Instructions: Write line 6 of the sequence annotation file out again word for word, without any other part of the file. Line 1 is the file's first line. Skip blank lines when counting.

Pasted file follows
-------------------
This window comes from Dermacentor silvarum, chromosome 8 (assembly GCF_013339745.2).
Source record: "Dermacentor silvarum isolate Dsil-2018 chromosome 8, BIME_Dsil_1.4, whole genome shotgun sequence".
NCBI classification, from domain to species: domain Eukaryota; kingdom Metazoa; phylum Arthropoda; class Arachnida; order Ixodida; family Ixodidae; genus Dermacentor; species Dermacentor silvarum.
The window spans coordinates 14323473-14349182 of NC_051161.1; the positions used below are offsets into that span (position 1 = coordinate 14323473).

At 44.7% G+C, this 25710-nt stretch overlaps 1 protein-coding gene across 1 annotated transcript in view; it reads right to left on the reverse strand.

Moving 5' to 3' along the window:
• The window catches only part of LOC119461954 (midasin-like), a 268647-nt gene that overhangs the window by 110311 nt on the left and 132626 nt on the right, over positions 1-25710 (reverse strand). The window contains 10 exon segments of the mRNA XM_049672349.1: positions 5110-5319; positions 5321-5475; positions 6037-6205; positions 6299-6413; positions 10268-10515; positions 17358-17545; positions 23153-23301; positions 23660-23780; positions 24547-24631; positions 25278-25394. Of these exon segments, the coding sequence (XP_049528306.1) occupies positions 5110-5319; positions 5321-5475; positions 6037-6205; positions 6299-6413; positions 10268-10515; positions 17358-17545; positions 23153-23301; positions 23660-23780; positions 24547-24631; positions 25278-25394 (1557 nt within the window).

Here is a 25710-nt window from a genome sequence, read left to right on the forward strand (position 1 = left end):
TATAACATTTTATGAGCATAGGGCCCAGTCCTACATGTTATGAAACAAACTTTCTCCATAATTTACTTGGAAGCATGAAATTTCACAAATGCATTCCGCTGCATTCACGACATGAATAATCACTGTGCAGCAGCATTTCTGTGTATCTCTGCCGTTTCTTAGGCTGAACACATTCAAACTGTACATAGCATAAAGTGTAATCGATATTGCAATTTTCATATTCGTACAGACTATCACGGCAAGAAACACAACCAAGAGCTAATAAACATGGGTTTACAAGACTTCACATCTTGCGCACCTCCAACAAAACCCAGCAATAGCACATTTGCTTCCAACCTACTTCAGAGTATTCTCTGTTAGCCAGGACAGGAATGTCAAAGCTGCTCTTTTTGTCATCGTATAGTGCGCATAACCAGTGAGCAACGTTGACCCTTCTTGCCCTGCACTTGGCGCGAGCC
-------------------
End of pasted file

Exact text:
Moving 5' to 3' along the window: